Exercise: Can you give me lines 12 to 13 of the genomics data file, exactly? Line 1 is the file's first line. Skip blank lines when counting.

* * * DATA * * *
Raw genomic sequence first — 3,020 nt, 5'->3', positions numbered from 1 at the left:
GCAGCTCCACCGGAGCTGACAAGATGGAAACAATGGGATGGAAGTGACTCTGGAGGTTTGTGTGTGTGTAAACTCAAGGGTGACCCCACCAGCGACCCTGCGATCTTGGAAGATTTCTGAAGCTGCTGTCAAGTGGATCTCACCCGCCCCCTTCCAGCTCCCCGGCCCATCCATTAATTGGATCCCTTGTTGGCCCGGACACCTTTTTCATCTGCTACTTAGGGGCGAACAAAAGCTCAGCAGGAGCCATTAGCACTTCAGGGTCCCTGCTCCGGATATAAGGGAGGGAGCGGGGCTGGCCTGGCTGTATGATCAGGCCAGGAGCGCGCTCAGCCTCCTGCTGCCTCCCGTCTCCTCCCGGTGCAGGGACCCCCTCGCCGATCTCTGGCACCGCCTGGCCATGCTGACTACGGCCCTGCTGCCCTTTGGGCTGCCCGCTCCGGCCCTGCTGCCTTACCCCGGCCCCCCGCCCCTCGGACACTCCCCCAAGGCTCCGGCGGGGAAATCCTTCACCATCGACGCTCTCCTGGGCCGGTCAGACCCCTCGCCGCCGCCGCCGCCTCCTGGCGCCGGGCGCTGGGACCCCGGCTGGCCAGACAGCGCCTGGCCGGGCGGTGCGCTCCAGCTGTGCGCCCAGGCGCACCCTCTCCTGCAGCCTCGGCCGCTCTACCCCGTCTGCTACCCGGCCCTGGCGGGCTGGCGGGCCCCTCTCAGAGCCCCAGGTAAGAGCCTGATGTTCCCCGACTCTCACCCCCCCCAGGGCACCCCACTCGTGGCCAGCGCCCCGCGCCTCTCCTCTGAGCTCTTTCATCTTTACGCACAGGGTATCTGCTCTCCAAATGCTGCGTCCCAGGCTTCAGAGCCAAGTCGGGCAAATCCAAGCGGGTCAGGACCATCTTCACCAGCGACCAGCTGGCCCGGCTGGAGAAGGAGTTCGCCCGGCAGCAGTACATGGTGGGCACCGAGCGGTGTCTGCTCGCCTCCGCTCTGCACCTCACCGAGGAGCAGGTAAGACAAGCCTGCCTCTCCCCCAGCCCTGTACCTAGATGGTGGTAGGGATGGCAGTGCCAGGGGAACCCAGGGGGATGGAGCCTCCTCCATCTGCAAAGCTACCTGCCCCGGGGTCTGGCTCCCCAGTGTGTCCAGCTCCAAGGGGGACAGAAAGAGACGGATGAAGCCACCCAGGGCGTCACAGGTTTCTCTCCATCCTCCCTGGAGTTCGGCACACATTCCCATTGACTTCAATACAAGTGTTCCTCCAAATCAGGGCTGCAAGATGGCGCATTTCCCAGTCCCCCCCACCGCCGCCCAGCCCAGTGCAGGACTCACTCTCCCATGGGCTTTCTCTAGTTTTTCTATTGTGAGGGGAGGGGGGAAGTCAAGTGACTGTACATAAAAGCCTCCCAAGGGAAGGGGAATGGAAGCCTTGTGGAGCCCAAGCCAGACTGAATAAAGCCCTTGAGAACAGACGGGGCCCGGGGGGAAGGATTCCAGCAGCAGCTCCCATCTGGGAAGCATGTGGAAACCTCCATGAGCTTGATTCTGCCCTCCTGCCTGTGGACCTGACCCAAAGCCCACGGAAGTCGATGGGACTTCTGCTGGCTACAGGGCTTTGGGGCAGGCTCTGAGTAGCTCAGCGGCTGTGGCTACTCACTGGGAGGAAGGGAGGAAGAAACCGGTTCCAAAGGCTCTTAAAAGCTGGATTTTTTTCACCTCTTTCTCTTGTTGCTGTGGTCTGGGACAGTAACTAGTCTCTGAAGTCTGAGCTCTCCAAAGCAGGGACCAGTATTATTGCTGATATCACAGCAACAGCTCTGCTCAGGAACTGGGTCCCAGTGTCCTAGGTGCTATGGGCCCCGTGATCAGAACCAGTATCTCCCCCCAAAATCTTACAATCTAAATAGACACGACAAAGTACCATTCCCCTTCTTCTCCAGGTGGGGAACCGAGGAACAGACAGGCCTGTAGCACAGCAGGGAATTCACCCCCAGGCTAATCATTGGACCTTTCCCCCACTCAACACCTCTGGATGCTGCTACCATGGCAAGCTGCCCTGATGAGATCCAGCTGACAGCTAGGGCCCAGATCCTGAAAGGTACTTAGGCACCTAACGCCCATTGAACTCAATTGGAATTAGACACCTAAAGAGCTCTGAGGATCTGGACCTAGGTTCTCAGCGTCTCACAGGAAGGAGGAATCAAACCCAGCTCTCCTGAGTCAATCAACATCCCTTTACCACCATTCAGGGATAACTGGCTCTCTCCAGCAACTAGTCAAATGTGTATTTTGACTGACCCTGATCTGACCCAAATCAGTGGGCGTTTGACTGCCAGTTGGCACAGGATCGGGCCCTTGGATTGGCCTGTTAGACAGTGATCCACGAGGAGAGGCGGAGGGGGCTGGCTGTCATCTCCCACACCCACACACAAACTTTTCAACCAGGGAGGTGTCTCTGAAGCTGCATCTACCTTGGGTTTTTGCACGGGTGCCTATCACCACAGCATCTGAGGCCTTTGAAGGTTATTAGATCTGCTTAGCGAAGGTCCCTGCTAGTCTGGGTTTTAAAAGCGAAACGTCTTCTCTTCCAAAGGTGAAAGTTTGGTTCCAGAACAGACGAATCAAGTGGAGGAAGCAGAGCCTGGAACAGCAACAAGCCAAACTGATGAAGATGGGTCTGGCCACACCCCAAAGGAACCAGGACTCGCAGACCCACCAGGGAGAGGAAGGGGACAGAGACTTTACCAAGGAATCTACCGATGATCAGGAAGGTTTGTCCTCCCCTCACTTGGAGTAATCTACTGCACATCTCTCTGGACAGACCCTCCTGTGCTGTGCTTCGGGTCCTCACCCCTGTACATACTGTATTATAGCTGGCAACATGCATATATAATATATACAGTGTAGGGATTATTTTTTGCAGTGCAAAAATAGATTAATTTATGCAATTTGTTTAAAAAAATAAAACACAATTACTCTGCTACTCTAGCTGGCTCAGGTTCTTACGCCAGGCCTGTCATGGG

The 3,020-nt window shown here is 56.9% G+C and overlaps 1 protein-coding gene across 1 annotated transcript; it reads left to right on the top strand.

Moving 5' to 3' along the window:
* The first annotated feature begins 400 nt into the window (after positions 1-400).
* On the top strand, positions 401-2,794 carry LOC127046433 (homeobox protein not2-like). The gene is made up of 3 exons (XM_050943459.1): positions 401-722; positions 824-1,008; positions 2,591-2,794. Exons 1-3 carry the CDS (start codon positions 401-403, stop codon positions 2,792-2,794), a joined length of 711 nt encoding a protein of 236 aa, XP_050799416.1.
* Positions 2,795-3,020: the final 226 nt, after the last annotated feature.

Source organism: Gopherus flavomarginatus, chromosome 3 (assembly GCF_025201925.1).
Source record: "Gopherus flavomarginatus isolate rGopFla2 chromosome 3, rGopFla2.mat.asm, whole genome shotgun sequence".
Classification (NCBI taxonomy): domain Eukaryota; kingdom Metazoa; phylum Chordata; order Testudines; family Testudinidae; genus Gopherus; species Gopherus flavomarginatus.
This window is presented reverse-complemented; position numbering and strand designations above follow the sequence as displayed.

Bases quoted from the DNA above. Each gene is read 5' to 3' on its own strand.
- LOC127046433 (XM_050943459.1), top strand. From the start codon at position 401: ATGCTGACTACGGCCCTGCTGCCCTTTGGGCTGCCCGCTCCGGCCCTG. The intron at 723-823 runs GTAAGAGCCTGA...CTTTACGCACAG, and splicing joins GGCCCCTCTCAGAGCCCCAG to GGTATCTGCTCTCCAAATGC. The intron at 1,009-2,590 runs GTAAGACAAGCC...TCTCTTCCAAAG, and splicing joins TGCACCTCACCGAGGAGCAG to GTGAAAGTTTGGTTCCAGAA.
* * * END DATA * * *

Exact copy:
Bases quoted from the DNA above. Each gene is read 5' to 3' on its own strand.
- LOC127046433 (XM_050943459.1), top strand. From the start codon at position 401: ATGCTGACTACGGCCCTGCTGCCCTTTGGGCTGCCCGCTCCGGCCCTG. The intron at 723-823 runs GTAAGAGCCTGA...CTTTACGCACAG, and splicing joins GGCCCCTCTCAGAGCCCCAG to GGTATCTGCTCTCCAAATGC. The intron at 1,009-2,590 runs GTAAGACAAGCC...TCTCTTCCAAAG, and splicing joins TGCACCTCACCGAGGAGCAG to GTGAAAGTTTGGTTCCAGAA.